New charges in Penn State fraternity hazing death

Tim Piazza, a 19-year-old Penn State sophomore and pledge at Beta Theta Pi, died on Feb. 4, 2017 after he fell down the stairs during a pledge ceremony at the house on the night of Feb. 2.

New charges were announced today against 17 former Penn State fraternity brothers in connection with the death of fraternity pledge Tim Piazza earlier this year.

WATCH: New charges in Penn State fraternity hazing death

The charges -- which include involuntary manslaughter, aggravated assault and hazing -- are the result of an investigation into deleted surveillance video from the Beta Theta Pi fraternity house basement, Centre County District Attorney Stacy Parks Miller said at a press conference.

One individual is charged for allegedly deleting the video from the fraternity house, where prosecutors say Piazza, 19, was forced to drink and ultimately suffered a fatal injury in February.

Initially, 18 former Beta Theta Pi members faced charges in connection with Piazza's death, with prosecutors alleging many were involved in attempting to cover up the incident and "coordinate a story."

One former fraternity member allegedly texted his girlfriend "drink hazing can send me to jail," and "I don't want to go to jail for this." "I think we are f-----," he added.

"Make sure the pledges clean the basement and get rid of any evidence of alcohol," one of the fraternity members allegedly texted another after Piazza's injury.

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In September charges were dismissed completely against four of the former fraternity members who were facing single counts of either tampering with evidence or recklessly endangering another person. The most serious charges -- involuntary manslaughter and aggravated assault -- were also dropped for eight former fraternity members. Cases against 14 students were set to move forward for less serious alleged offenses.

Today Parks Miller said five of the individuals already facing charges will now face new charges, and she also announced charges against 12 new defendants.

"When law enforcement initially evaluated the video footage, fraternity brothers led police to believe that the basement cameras had been inoperable" the night of Piazza's fall, the district attorney's office said in a press release. "However, after later examining one of the DVR surveillance boxes, State College Police uncovered evidence that the basement camera footage had actually been manually deleted just as State College Police were poised to take possession of the recording equipment."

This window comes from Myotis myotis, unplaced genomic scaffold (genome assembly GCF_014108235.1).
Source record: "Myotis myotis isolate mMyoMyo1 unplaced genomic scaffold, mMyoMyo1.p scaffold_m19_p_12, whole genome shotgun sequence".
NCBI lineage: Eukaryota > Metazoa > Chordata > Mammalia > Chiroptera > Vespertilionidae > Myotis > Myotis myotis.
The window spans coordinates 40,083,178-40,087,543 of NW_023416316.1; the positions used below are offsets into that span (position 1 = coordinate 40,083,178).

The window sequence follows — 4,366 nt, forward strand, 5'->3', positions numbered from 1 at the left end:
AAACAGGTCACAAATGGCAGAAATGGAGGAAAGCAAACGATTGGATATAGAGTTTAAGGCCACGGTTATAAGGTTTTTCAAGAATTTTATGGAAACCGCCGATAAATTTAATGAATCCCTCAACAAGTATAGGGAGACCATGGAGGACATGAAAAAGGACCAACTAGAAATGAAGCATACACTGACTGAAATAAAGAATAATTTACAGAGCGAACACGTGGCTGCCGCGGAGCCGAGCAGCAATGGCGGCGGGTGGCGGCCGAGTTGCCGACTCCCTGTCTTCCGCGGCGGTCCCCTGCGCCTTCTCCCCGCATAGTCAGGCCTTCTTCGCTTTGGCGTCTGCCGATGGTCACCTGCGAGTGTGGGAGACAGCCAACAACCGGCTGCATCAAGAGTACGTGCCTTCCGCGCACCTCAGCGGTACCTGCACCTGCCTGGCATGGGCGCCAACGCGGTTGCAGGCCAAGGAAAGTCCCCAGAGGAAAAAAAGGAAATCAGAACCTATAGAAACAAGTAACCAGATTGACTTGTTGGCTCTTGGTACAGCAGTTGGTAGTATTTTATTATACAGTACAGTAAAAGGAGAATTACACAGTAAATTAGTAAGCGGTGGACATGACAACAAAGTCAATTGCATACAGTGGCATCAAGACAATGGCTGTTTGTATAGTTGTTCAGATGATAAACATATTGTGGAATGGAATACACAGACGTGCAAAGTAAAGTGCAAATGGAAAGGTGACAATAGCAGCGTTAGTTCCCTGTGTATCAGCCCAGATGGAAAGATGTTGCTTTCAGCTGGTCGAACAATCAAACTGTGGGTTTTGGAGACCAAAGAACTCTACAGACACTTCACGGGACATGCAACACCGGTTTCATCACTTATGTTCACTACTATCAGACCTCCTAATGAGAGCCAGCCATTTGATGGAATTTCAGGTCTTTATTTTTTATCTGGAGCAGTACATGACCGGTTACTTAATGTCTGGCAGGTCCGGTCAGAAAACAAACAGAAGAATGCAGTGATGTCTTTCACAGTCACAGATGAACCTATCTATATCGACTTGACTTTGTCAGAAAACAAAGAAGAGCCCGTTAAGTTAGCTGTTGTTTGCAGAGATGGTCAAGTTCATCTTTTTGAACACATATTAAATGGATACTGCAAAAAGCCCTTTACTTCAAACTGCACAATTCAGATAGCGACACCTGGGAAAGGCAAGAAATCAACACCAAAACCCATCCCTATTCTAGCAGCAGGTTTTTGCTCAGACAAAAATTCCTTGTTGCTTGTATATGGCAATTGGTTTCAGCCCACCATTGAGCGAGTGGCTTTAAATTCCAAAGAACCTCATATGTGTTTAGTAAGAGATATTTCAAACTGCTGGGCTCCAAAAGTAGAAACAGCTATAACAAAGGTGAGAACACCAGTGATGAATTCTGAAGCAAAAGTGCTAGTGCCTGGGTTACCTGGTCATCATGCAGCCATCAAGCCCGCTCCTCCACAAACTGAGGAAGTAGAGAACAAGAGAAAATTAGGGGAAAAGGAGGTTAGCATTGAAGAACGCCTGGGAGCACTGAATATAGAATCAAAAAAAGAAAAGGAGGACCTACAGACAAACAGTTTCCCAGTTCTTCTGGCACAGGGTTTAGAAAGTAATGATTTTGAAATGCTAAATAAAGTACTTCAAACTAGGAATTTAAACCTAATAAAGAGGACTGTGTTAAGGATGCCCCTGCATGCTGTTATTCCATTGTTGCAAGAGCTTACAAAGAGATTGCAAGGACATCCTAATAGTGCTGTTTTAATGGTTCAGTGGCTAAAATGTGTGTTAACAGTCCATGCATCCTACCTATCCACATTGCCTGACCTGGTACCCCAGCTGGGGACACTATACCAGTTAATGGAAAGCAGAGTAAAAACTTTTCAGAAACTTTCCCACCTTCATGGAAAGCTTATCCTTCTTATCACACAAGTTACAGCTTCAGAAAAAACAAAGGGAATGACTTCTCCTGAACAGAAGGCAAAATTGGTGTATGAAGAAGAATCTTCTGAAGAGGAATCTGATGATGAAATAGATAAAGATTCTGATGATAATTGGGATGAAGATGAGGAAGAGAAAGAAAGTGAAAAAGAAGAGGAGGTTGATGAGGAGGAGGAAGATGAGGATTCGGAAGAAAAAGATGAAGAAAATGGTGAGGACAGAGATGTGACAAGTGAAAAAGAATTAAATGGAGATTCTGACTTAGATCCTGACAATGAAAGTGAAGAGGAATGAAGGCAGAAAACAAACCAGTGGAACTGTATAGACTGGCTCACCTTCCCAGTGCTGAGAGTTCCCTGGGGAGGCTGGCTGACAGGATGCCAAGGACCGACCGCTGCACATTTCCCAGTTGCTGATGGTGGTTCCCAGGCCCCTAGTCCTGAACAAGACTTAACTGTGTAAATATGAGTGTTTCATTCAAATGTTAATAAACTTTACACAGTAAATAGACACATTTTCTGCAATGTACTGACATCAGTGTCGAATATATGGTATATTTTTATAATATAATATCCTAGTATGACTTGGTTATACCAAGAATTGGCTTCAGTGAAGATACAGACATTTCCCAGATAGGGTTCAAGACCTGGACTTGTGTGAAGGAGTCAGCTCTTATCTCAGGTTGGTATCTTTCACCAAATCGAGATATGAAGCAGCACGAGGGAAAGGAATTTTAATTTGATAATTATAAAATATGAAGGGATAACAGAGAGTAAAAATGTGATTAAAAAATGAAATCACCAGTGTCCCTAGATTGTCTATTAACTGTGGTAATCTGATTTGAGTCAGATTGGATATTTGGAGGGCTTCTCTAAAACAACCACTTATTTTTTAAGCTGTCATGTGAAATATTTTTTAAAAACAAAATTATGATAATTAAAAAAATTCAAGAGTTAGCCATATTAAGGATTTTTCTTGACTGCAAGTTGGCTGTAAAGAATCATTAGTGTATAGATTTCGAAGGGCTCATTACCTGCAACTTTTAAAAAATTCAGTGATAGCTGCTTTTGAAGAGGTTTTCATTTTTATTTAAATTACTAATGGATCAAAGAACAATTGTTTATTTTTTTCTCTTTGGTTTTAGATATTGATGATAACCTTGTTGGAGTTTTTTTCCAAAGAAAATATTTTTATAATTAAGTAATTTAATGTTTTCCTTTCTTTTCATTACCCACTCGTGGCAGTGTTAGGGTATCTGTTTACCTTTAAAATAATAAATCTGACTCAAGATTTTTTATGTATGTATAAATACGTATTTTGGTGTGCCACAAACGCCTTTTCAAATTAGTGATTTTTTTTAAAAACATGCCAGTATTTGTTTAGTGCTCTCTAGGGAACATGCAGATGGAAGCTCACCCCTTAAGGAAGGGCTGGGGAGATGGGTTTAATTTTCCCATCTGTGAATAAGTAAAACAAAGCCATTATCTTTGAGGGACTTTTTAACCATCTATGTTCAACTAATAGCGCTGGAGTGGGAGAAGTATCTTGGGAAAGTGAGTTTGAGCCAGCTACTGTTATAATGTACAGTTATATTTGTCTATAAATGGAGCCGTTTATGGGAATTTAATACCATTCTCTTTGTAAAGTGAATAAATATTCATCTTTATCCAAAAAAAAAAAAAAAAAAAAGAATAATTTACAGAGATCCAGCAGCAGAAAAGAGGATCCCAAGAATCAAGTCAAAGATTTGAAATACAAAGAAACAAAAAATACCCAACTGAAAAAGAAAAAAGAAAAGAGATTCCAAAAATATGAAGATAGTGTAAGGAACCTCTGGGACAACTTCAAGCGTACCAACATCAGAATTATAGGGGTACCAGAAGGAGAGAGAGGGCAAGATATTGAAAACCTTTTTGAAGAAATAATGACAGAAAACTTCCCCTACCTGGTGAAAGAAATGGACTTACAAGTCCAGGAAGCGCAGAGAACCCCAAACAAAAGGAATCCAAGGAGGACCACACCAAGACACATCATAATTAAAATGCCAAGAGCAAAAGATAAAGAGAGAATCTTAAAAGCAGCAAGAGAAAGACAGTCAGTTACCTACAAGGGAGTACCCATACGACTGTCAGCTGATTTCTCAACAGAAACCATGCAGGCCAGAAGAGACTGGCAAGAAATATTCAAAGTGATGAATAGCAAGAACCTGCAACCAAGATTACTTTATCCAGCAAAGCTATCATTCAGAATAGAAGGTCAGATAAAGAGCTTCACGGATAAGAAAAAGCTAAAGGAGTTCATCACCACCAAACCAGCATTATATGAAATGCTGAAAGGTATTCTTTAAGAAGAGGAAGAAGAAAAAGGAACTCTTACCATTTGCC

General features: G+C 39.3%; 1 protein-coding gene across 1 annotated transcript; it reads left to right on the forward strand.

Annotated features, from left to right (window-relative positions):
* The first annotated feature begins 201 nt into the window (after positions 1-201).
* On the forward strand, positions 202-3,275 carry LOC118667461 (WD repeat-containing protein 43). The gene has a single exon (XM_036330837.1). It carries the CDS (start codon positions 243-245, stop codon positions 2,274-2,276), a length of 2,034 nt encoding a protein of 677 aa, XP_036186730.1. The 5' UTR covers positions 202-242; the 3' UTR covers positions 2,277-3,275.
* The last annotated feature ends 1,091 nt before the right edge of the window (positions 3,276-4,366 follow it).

FBI agents restored the deleted video which shows hazing activity and brothers giving alcohol to the pledges, according to the district attorney's office.

Piazza was given at least 18 drinks in 1 hour and 22 minutes and he "never once obtained any of those drinks for himself," Parks Miller said.

That night, after taking part in an alcohol-fueled hazing ritual known as the "Gauntlet," a heavily intoxicated Piazza was heard falling down the stairs. He was later found lying face down at the bottom.

What happened next is described in horrific detail in a grand jury report citing evidence including surveillance video, witness testimony and phone records.

Members of the fraternity carried Piazza up the steps and put him on the couch. They dumped water on his face and slapped him in an apparent attempt to wake him, to no avail. When one pledge tried to intervene, insisting they get Piazza some help, he was shoved into a wall and told the brothers had it under control.

As the night went on, Piazza tried over and over to stand on his own, falling each time and eventually going still. By the morning of Feb. 3, he was breathing heavily, with blood on his face. When a fraternity member finally called 911 for help, Piazza's skin had turned gray.

He died a day later of traumatic brain injuries.

The fraternity itself, which was barred from Penn State, is also facing charges.

Piazza's father, Jim Piazza, said at the news conference that his son "was a happy and caring human being" who "was killed at the hands of those he was seeking friendship from."

"The visions of him lying in a hospital bed battered and bruised and on life support ... make no sense," Jim Piazza said. "He was just trying to join an organization."

He added, "Hazing is illegal and justice needs to be served."